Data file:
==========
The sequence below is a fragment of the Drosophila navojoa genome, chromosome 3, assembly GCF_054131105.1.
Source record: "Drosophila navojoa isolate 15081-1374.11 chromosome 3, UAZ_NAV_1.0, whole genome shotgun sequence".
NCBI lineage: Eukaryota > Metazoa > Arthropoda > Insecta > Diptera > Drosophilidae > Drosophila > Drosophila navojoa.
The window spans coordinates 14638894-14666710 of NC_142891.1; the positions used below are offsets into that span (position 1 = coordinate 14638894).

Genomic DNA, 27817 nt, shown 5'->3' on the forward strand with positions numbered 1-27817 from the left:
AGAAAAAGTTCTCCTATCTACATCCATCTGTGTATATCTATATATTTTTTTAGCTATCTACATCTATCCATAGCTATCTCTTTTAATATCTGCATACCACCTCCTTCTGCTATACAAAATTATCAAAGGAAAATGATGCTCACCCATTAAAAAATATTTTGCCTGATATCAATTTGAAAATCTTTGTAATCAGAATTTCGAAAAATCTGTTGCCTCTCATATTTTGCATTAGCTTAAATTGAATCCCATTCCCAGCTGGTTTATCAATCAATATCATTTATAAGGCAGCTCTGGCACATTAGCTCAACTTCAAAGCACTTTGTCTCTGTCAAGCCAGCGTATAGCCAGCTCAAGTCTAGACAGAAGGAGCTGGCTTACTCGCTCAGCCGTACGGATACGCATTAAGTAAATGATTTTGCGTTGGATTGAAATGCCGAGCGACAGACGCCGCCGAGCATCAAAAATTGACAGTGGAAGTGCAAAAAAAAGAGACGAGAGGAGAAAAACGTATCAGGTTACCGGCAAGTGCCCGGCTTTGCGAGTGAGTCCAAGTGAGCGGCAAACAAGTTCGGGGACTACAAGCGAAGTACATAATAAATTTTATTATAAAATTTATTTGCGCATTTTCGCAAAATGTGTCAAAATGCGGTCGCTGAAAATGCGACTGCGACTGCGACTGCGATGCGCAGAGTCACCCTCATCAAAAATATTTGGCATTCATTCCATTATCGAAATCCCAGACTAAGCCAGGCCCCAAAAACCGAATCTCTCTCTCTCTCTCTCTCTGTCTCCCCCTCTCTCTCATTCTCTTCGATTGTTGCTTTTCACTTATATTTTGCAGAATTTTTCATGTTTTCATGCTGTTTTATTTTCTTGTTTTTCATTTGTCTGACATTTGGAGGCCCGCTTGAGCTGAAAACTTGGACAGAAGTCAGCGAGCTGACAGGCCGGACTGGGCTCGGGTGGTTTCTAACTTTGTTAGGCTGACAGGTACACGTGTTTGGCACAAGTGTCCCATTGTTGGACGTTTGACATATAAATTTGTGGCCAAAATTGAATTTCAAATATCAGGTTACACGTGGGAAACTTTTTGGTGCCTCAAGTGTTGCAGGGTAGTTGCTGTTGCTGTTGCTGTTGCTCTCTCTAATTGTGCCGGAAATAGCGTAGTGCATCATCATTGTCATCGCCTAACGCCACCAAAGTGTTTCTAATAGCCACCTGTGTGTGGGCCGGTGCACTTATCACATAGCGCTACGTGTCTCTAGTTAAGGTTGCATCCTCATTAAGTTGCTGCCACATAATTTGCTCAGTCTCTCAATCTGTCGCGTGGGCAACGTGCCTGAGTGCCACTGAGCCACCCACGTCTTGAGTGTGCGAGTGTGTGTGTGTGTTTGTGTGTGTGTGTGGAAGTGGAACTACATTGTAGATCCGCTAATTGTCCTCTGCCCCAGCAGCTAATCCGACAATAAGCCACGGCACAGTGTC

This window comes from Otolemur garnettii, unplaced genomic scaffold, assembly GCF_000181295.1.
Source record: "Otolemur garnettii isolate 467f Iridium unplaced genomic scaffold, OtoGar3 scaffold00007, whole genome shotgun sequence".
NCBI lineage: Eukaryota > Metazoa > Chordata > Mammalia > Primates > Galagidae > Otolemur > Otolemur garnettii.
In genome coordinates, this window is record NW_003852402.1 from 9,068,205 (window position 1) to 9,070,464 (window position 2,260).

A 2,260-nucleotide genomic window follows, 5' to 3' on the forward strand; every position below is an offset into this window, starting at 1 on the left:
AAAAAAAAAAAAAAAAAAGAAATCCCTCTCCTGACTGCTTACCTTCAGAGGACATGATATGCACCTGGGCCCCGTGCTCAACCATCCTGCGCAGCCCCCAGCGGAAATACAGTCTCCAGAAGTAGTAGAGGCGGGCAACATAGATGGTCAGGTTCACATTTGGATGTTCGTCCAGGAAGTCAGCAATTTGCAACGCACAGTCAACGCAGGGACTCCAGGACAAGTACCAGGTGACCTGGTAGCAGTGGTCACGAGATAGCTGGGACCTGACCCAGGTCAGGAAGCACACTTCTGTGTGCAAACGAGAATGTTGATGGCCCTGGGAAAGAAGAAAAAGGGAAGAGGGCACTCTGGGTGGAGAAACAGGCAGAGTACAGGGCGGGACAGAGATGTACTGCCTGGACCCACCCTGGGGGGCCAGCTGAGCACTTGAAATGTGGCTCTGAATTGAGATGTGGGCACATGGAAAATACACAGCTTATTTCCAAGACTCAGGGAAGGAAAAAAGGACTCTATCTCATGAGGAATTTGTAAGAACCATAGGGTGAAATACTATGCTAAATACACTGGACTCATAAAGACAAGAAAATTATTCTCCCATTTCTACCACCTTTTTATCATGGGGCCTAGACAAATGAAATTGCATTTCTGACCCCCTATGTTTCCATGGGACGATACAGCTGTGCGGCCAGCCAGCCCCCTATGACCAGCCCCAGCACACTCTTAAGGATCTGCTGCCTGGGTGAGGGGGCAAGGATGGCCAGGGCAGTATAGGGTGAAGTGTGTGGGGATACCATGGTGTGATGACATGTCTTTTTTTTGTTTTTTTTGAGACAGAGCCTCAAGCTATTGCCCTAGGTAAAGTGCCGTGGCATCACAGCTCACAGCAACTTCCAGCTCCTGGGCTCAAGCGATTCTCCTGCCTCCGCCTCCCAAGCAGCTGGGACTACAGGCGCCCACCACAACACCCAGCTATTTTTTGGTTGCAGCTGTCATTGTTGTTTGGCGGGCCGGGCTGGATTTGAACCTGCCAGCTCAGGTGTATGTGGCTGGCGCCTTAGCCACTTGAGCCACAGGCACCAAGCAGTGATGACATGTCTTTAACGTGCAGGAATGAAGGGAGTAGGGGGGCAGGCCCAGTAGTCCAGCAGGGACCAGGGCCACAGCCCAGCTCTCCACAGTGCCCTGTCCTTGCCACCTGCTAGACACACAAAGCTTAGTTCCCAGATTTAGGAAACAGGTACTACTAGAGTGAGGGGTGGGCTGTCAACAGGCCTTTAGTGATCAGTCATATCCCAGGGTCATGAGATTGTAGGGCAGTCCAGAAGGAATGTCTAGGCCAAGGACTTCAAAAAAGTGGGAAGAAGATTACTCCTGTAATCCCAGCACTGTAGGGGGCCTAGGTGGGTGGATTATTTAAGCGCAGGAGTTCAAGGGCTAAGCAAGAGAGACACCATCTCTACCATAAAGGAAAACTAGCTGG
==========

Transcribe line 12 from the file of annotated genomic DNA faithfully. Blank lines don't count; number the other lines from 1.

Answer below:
AAAAAAAAAAAAAAAAAAGAAATCCCTCTCCTGACTGCTTACCTTCAGAGGACATGATATGCACCTGGGCCCCGTGCTCAACCATCCTGCGCAGCCCCCAGCGGAAATACAGTCTCCAGAAGTAGTAGAGGCGGGCAACATAGATGGTCAGGTTCACATTTGGATGTTCGTCCAGGAAGTCAGCAATTTGCAACGCACAGTCAACGCAGGGACTCCAGGACAAGTACCAGGTGACCTGGTAGCAGTGGTCACGAGATAGCTGGGACCTGACCCAGGTCAGGAAGCACACTTCTGTGTGCAAACGAGAATGTTGATGGCCCTGGGAAAGAAGAAAAAGGGAAGAGGGCACTCTGGGTGGAGAAACAGGCAGAGTACAGGGCGGGACAGAGATGTACTGCCTGGACCCACCCTGGGGGGCCAGCTGAGCACTTGAAATGTGGCTCTGAATTGAGATGTGGGCACATGGAAAATACACAGCTTATTTCCAAGACTCAGGGAAGGAAAAAAGGACTCTATCTCATGAGGAATTTGTAAGAACCATAGGGTGAAATACTATGCTAAATACACTGGACTCATAAAGACAAGAAAATTATTCTCCCATTTCTACCACCTTTTTATCATGGGGCCTAGACAAATGAAATTGCATTTCTGACCCCCTATGTTTCCATGGGACGATACAGCTGTGCGGCCAGCCAGCCCCCTATGACCAGCCCCAGCACACTCTTAAGGATCTGCTGCCTGGGTGAGGGGGCAAGGATGGCCAGGGCAGTATAGGGTGAAGTGTGTGGGGATACCATGGTGTGATGACATGTCTTTTTTTTGTTTTTTTTGAGACAGAGCCTCAAGCTATTGCCCTAGGTAAAGTGCCGTGGCATCACAGCTCACAGCAACTTCCAGCTCCTGGGCTCAAGCGATTCTCCTGCCTCCGCCTCCCAAGCAGCTGGGACTACAGGCGCCCACCACAACACCCAGCTATTTTTTGGTTGCAGCTGTCATTGTTGTTTGGCGGGCCGGGCTGGATTTGAACCTGCCAGCTCAGGTGTATGTGGCTGGCGCCTTAGCCACTTGAGCCACAGGCACCAAGCAGTGATGACATGTCTTTAACGTGCAGGAATGAAGGGAGTAGGGGGGCAGGCCCAGTAGTCCAGCAGGGACCAGGGCCACAGCCCAGCTCTCCACAGTGCCCTGTCCTTGCCACCTGCTAGACACACAAAGCTTAGTTCCCAGATTTAGGAAACAGGTACTACTAGAGTGAGGGGTGGGCTGTCAACAGGCCTTTAGTGATCAGTCATATCCCAGGGTCATGAGATTGTAGGGCAGTCCAGAAGGAATGTCTAGGCCAAGGACTTCAAAAAAGTGGGAAGAAGATTACTCCTGTAATCCCAGCACTGTAGGGGGCCTAGGTGGGTGGATTATTTAAGCGCAGGAGTTCAAGGGCTAAGCAAGAGAGACACCATCTCTACCATAAAGGAAAACTAGCTGG